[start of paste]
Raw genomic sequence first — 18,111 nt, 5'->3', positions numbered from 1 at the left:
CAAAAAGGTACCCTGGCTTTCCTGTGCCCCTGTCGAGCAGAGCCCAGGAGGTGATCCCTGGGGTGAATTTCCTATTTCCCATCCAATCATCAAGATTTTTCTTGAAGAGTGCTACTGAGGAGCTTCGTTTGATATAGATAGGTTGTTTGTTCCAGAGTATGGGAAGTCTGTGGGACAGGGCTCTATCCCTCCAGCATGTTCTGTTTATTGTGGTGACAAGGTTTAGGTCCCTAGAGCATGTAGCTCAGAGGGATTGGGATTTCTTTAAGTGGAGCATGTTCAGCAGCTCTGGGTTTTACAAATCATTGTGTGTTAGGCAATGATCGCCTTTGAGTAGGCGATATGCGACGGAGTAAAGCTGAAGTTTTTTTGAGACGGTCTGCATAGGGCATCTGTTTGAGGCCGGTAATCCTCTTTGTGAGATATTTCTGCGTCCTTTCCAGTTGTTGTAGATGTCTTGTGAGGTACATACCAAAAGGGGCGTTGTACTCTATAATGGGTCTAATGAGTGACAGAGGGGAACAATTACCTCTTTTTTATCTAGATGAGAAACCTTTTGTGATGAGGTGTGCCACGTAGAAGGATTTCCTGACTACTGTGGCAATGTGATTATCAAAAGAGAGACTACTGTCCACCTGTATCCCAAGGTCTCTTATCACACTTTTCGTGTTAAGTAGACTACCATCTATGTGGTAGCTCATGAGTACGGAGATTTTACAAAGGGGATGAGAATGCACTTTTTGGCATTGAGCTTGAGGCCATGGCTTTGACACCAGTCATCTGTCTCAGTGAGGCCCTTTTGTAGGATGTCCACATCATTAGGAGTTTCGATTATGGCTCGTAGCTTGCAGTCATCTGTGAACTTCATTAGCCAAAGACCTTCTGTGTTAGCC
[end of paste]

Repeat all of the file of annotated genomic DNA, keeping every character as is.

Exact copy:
Raw genomic sequence first — 18,111 nt, 5'->3', positions numbered from 1 at the left:
CAAAAAGGTACCCTGGCTTTCCTGTGCCCCTGTCGAGCAGAGCCCAGGAGGTGATCCCTGGGGTGAATTTCCTATTTCCCATCCAATCATCAAGATTTTTCTTGAAGAGTGCTACTGAGGAGCTTCGTTTGATATAGATAGGTTGTTTGTTCCAGAGTATGGGAAGTCTGTGGGACAGGGCTCTATCCCTCCAGCATGTTCTGTTTATTGTGGTGACAAGGTTTAGGTCCCTAGAGCATGTAGCTCAGAGGGATTGGGATTTCTTTAAGTGGAGCATGTTCAGCAGCTCTGGGTTTTACAAATCATTGTGTGTTAGGCAATGATCGCCTTTGAGTAGGCGATATGCGACGGAGTAAAGCTGAAGTTTTTTTGAGACGGTCTGCATAGGGCATCTGTTTGAGGCCGGTAATCCTCTTTGTGAGATATTTCTGCGTCCTTTCCAGTTGTTGTAGATGTCTTGTGAGGTACATACCAAAAGGGGCGTTGTACTCTATAATGGGTCTAATGAGTGACAGAGGGGAACAATTACCTCTTTTTTATCTAGATGAGAAACCTTTTGTGATGAGGTGTGCCACGTAGAAGGATTTCCTGACTACTGTGGCAATGTGATTATCAAAAGAGAGACTACTGTCCACCTGTATCCCAAGGTCTCTTATCACACTTTTCGTGTTAAGTAGACTACCATCTATGTGGTAGCTCATGAGTACGGAGATTTTACAAAGGGGATGAGAATGCACTTTTTGGCATTGAGCTTGAGGCCATGGCTTTGACACCAGTCATCTGTCTCAGTGAGGCCCTTTTGTAGGATGTCCACATCATTAGGAGTTTCGATTATGGCTCGTAGCTTGCAGTCATCTGTGAACTTCATTAGCCAAAGACCTTCTGTGTTAGCC